Durock Lupinevs. KTT Rose
When it comes to choosing mechanical keyboard switches, the Durock Lupine and KTT Rose offer two distinct options to consider. The Lupine is a linear switch that stands out for its two-stage long springs, providing a satisfying weight distribution when pressed down and a powerful upward movement on the rebound. This switch also offers a classic clacky sound profile, making typing a joyous experience. On the other hand, the Rose switch boasts progressive springs that give a substantial yet not heavy typing experience. The sound produced by these switches is akin to bassy raindrops, adding a touch of elegance to every keystroke. While these general characteristics of the Lupine and Rose switches make them appealing in their own right, let's dive in a bit deeper beyond these generalities to help you determine the best switch for your specific needs.
By the numbers
$4.25 per 10 switches
$3.01 per 10 switches
Top housing material
Top housing material
Bottom housing material
Bottom housing material
Two-stage long spring
The Durock Lupine and KTT Rose have similar housing materials, with both switches featuring polycarbonate top housings. Polycarbonate is known for creating a sharper, higher-pitched, and crisper sound profile. This is due to polycarbonate's relatively stiffer nature, which results in a more clear and resonant sound. Additionally, the translucency of polycarbonate makes it ideal for switches that utilize RGB lighting. Therefore, both the Lupine and Rose will provide similar sound profiles and aesthetic possibilities due to their polycarbonate top housings.
However, there is a difference in the bottom housing material of the two switches. The Lupine incorporates a nylon bottom housing, while the Rose also utilizes nylon for its bottom housing. Nylon is a classic switch housing material that contributes to a deeper and fuller sound profile. This is because nylon is a softer plastic that absorbs more sound compared to harder plastics. As a result, typing on both the Lupine and Rose switches will elicit a duller and rounder sound due to the nylon bottom housing.
To further elaborate on the distinction, the qualities of each housing material are divided between the top and bottom of the switch. When pressing down on either the Lupine or the Rose, the bottom housing will have a significant impact on the bottom-out sound and feel. The softer nature of the nylon bottom housing will influence the overall typing experience, providing a cushioned and dampened sensation. On the other hand, the sound when releasing a key will be influenced by the polycarbonate top housing. This means that the Lupine and Rose will differ slightly in terms of the sound produced when letting go of a key due to their varying top housings.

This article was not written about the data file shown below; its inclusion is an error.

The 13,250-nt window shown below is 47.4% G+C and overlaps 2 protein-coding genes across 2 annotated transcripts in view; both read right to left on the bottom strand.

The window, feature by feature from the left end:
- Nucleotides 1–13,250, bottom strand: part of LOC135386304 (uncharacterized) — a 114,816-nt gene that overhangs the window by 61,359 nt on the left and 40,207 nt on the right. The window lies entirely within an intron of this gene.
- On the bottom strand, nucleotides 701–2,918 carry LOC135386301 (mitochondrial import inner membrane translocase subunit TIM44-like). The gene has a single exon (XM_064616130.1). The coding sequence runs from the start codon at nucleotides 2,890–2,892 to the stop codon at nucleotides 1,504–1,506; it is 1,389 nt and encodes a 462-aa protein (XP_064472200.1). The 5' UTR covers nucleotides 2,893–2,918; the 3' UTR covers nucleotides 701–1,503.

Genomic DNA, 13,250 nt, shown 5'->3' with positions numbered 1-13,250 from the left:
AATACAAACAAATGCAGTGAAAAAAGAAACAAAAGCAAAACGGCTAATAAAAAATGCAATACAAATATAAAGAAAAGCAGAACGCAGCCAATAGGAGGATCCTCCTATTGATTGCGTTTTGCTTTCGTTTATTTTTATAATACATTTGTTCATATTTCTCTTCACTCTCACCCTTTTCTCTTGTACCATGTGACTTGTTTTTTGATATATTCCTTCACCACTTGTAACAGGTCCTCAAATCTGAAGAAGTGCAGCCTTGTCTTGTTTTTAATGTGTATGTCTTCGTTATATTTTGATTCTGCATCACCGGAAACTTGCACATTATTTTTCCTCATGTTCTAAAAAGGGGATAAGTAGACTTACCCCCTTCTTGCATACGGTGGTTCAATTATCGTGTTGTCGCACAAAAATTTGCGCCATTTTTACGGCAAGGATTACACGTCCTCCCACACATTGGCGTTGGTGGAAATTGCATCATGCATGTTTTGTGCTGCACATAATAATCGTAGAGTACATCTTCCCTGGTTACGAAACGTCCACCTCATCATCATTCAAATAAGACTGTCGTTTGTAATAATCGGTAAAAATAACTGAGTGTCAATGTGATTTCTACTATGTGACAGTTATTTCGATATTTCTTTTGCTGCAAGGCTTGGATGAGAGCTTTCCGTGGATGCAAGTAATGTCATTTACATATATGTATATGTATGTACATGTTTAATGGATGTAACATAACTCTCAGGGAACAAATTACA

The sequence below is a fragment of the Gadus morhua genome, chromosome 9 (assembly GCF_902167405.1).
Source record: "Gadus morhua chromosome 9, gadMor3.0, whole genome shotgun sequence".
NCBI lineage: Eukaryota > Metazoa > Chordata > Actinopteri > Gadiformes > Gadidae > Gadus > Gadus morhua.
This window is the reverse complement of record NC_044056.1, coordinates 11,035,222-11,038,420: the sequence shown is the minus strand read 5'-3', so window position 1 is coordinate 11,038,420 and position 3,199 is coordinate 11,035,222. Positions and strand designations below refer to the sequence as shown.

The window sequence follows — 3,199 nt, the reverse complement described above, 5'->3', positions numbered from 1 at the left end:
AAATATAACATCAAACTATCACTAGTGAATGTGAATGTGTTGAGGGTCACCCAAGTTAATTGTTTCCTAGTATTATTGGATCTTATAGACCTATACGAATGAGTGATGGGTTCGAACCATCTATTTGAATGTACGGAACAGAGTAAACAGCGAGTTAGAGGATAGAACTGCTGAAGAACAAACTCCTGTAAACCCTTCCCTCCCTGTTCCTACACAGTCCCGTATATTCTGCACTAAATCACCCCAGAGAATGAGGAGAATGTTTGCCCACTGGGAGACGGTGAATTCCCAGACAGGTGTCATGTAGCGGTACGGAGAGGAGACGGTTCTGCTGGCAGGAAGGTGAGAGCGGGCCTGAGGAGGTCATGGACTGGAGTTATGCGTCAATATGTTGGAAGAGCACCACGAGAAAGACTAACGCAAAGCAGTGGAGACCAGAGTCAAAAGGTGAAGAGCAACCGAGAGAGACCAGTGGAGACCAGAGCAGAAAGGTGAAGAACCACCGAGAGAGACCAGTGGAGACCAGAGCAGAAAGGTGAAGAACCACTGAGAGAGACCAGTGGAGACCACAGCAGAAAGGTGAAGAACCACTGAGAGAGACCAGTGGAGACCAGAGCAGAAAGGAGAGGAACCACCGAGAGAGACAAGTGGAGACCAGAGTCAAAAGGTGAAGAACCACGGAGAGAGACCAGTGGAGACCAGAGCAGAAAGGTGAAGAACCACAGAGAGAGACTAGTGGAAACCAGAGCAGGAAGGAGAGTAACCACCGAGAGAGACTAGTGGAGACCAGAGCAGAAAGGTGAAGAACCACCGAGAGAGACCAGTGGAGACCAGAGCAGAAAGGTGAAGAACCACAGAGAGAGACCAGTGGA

In summary, while the Lupine and Rose share a polycarbonate top housing that produces a sharp and resonant sound profile, they differ in their bottom housings. The Lupine's nylon bottom housing creates a deeper and fuller sound, thanks to its ability to absorb more sound. On the other hand, the Rose also utilizes nylon for its bottom housing, resulting in a similar typing experience. However, the top housing material will affect the sound when releasing a key. Overall, these housing material differences contribute to the nuanced sound profiles and typing experiences of the Durock Lupine and KTT Rose switches.
When comparing the actuation force and bottom out force of the Durock Lupine linear switch and the KTT Rose linear switch, it is important to note that the exact force measurements are unavailable for both switches. However, we can still analyze their relative weights and make some comparisons. In terms of actuation force, both switches have unavailable grams of force required to trigger a keystroke. Therefore, we can assume that they will provide similar results in terms of the lightness or heaviness of typing experience.
Moving on to the bottom out force, we see that the Lupine requires 62 grams, which can be considered as a medium force. On the other hand, the Rose switch demands a slightly heavier bottom out force of 63.5 grams, classifying it as medium-heavy.
Considering weight as an important factor, those who prefer a lighter switch may opt for the Lupine as it allows for longer periods of comfortable typing, suitable for work or extended gaming sessions. On the contrary, individuals seeking a more substantial and forceful typing experience might lean towards the Rose switch due to its slightly heavier bottom out force.
In summary, while the exact actuation forces are unknown for both switches, we can assume they will yield similar results. The Lupine is lighter in terms of bottom out force at 62 grams, while the Rose switch is slightly heavier with a bottom out force of 63.5 grams. Ultimately, the choice between the two will depend on the preference for a lighter or heavier typing experience.
The Durock Lupine linear switch has a travel distance of 3.7 mm, while the KTT Rose linear switch has a travel distance of 4 mm. This means that the Rose switch has a slightly longer travel distance compared to the Lupine switch. The Lupine switch, with its shorter travel distance, would be more suitable for gamers looking for faster response times. On the other hand, those who prefer a more substantial feel when pressing down on a key may prefer the Rose switch with its longer travel distance. Both switches provide different experiences, catering to the preferences of different individuals.
Which switch is more bang for your buck?
The Durock Lupine has an MSRP of $5.50 per 10 switches. At Milktooth, we are able to pass on savings to our customers and offer the Lupine for $4.25.
The KTT Rose comes in at $3.01 per 10 switches.